Or how about this – my wife is a cultural Buddhist (as opposed to a Western Buddhist who has adopted the philosophy but not the culture) and believes sincerely and wholeheartedly in ghosts, apparitions, demons, spirits, past lives, future lives, etc. She and every single member of her family, everyone in her village back in Thailand, can recount dozens of experiences which credulous WEsterners class as “mystical” but which the Thais, perhaps wiser in the ways of humility of which Rod writs, accept as part and parcel of being part of a vast universe of which we understand only a small part, and that operates daily on dimensions far beyond our five senses; in short, a Buddhist-inflected (not orthodox, particularly) and animist view that it is the spiritual world that is the true one, and this physical existence a mere passing illusion.

As with you, Rod, my wife and all her relations and fellow villagers (indeed, an entire nation) believe this with as much sincerity as do you. Now I ask, who is correct? Who gets to decide? If it’s a matter of seniority, my wife’s understanding stretches back to a tradition vastly older than Christianity and even the Old Testament. If it’s a matter of precise scripture, you win.

If, however, it is a matter of living tradition, then my wife wins in a landslide, becuase she come comes from an entire culture and country and region in which the spiritual is accepted as part of daily life, and one who believes is thought to be normal, not a bit strange, as perhaps you feel yourself to be.

#14 Comment By Eamus Catuli On March 6, 2015 @ 11:21 am

Franklin, thanks for your comments. I appreciate your commitment to responsible Paganism, if I’m citing you correctly on that.

(Also, I’ve got a comment addressed to “Thursday” that is still awaiting moderation as I write this. It will appear after, but just so there’s no confusion, was written before I saw your latest.)

To clarify, I wasn’t linking vaccination with the supernatural but was using it as an analogy. My point was that modern societies are largely immune from certain diseases because of widespread vaccination, and similarly, they are “immune” from abuses like literal witchcraft trials (albeit not metaphorical “witch” hunts) because of widespread secularization and Entzauberung. If someone nowadays did accuse someone else of witchcraft, and took that complaint to the police or courts, those agencies would not recognize it as legitimate or worth prosecuting because our official culture does not acknowledge witchcraft as real. And if it’s not real, then by definition, no one can be guilty of it. That’s an excellent defense for anyone so accused.

So, extending that analogy: the anti-vaxxers we’ve been hearing about free-ride on the general immunity already present in the community at large. They can opt out from having their kids vaccinated without nearly as much danger as there would otherwise be, because their kids are surrounded by other kids who have been vaccinated and are not likely to be spreading the disease in question. By analogy, I’m suggesting that the benign kind of supernaturalist dabbling that Rod Dreher promotes in this post — this comforting, unthreatening Moralistic Therapeutic Spiritualism, as I think it can fairly be called — is a kind of freeriding, carried out in the confidence that it won’t lead to anyone being prosecuted for witchcraft because the official modern rejection of supernaturalism rules that out a priori. If we lived in a culture that did not rule it out, a culture that officially recognized the possibility of witchcraft, then supernaturalist beliefs would be much scarier and more dangerous, and would almost certainly lead at some point to innocent people being victimized — as happened in the West in earlier times and has happened in recent years in Africa, very often at the instigation of Christian churches and pastors. (Apparently exorcism can be a lucrative business.)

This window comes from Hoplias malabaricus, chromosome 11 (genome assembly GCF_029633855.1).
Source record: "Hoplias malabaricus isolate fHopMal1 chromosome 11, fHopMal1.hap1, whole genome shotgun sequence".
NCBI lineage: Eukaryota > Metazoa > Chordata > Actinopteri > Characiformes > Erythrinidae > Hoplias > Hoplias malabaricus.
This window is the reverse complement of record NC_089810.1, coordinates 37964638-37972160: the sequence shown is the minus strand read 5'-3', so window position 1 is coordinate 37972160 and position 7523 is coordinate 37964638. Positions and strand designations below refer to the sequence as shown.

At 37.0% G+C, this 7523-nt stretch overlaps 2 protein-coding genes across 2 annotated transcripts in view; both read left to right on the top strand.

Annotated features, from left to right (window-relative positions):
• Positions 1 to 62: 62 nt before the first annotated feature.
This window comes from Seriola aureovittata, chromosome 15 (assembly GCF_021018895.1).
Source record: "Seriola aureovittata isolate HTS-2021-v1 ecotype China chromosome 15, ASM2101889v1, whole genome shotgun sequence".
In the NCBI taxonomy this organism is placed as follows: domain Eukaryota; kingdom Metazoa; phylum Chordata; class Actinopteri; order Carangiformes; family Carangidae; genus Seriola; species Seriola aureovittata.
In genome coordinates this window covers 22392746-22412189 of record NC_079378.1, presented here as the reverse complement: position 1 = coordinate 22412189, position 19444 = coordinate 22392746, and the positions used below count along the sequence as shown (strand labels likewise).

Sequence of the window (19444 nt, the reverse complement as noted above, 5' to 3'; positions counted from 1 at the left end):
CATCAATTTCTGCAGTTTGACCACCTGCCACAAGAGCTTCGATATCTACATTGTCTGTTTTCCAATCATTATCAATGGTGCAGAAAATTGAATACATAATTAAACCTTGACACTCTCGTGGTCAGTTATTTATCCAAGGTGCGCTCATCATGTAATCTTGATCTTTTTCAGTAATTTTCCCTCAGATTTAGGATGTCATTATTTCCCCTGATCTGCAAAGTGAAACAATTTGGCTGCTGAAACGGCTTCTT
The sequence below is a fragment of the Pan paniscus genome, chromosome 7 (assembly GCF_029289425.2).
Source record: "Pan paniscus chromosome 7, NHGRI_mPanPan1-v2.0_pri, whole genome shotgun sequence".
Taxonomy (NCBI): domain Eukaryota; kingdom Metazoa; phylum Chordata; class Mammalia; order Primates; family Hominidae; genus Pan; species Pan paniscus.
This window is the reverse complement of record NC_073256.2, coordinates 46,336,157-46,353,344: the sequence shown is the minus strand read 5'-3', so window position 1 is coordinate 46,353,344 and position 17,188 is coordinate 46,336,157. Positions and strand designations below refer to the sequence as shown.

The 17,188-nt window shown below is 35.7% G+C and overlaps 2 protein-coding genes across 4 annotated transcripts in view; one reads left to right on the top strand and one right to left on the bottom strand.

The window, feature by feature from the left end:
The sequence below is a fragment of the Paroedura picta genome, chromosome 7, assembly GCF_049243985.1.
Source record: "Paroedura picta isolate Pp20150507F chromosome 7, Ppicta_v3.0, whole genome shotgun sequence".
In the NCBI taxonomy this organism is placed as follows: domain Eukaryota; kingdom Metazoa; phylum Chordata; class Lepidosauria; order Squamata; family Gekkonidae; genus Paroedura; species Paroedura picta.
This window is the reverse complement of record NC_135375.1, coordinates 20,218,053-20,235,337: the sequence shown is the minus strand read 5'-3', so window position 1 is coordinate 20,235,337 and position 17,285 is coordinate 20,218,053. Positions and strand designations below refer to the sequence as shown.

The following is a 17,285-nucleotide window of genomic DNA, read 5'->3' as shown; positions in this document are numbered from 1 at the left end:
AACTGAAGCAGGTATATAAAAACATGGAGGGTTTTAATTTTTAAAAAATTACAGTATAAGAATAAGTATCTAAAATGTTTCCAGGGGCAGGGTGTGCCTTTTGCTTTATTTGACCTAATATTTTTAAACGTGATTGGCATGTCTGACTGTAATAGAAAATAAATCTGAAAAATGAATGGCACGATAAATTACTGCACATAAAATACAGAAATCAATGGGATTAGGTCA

Sorry, that doesn’t really address the points you just asked me to. If I understand correctly, it sounds like you accept the premise that there are evil supernatural forces but are focused on people and what they concretely do (and would urge others not to go witch-hunting because, at best, they’ll find the witches too elusive to be caught). I guess as long as we’re confining ourselves to demonstrable bad acts that can be proven from normal, non-supernatural evidence of the kinds already relied on in our secular courts, then it doesn’t much matter whether we also, further, assign those acts to demonic agencies or whatever. If someone wants to argue that the Green River Killer was the human agent of supernatural evil, that’s fine as long as the Green River Killer is still pursued through every available method of normal police investigation, as long as the evidence presented against him is visible to all and not itself occult, and as long as the sentence eventually meted out is the same as it would be for a comparable non-demonic serial killer. (Although really, it should be somewhat milder, right, because being demon-possessed would seem to count as a mitigating circumstance?)

Put another way, I’m not concerned about supernaturalist beliefs that don’t have real-world consequences, or that have only the kinds of anodyne consequences the original post here describes — people feeling the warm glow of the presence of their late, beloved grandpapas. I’m very concerned, though, about anything that would lead to the victimizing of people, and I think supernaturalist beliefs have a long history of doing that. Our main and best defense against that potential is living in a society that, at least officially, is “unmagicked” and does not believe in ghosts.